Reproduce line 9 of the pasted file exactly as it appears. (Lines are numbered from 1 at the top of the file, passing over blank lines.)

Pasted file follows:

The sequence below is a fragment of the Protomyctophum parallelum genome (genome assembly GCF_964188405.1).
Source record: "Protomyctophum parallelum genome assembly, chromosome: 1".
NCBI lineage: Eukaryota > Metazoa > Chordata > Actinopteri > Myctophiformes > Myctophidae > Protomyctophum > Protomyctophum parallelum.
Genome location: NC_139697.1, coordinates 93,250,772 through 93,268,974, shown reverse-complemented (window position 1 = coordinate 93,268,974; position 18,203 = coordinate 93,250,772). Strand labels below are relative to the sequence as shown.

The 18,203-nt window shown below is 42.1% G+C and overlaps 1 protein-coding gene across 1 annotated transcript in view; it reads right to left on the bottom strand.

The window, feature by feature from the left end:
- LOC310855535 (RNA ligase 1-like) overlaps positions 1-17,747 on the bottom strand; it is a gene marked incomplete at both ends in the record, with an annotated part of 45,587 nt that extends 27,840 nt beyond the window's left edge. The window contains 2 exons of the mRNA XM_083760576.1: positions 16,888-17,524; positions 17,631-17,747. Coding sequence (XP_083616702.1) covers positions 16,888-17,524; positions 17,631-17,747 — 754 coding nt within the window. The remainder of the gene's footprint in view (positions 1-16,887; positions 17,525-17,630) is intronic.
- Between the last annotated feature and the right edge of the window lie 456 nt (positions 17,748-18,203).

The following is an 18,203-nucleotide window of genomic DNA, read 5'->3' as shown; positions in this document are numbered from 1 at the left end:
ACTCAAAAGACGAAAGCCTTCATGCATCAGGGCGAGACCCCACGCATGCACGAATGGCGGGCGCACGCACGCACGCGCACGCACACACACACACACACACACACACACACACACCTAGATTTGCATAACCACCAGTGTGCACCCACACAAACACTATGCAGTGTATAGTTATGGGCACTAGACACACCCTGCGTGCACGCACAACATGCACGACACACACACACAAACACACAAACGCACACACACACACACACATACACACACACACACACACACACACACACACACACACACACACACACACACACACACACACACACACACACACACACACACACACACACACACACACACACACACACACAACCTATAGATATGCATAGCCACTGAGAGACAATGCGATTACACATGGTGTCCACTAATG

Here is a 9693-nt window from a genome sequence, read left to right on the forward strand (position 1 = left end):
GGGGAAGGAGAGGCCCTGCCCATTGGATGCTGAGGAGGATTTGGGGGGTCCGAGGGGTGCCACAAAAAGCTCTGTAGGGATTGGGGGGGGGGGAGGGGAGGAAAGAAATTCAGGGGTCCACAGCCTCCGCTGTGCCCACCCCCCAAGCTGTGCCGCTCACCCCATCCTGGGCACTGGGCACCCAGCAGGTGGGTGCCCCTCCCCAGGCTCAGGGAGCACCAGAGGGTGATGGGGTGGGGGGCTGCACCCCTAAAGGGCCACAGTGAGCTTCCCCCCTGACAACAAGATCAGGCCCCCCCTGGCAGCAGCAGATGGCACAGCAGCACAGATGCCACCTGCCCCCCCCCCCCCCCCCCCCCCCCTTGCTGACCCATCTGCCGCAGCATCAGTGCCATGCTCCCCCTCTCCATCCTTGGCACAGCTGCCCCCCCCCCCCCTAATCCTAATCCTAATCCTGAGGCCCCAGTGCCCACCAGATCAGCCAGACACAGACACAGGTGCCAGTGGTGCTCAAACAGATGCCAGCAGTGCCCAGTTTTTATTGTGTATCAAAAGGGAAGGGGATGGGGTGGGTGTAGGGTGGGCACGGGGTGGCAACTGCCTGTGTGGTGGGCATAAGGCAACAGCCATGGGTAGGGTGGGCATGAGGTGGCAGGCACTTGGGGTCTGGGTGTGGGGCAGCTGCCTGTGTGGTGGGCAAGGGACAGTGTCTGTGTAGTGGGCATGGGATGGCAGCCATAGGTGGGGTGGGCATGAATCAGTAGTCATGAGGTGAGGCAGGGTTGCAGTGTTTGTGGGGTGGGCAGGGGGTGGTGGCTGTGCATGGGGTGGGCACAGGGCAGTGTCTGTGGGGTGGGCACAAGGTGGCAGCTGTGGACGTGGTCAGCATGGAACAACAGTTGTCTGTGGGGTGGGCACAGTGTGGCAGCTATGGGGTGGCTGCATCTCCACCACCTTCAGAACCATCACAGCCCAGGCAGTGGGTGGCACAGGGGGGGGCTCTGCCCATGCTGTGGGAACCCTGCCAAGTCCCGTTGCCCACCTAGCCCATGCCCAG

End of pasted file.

The following is an 18,203-nucleotide window of genomic DNA, read 5'->3' as shown; positions in this document are numbered from 1 at the left end: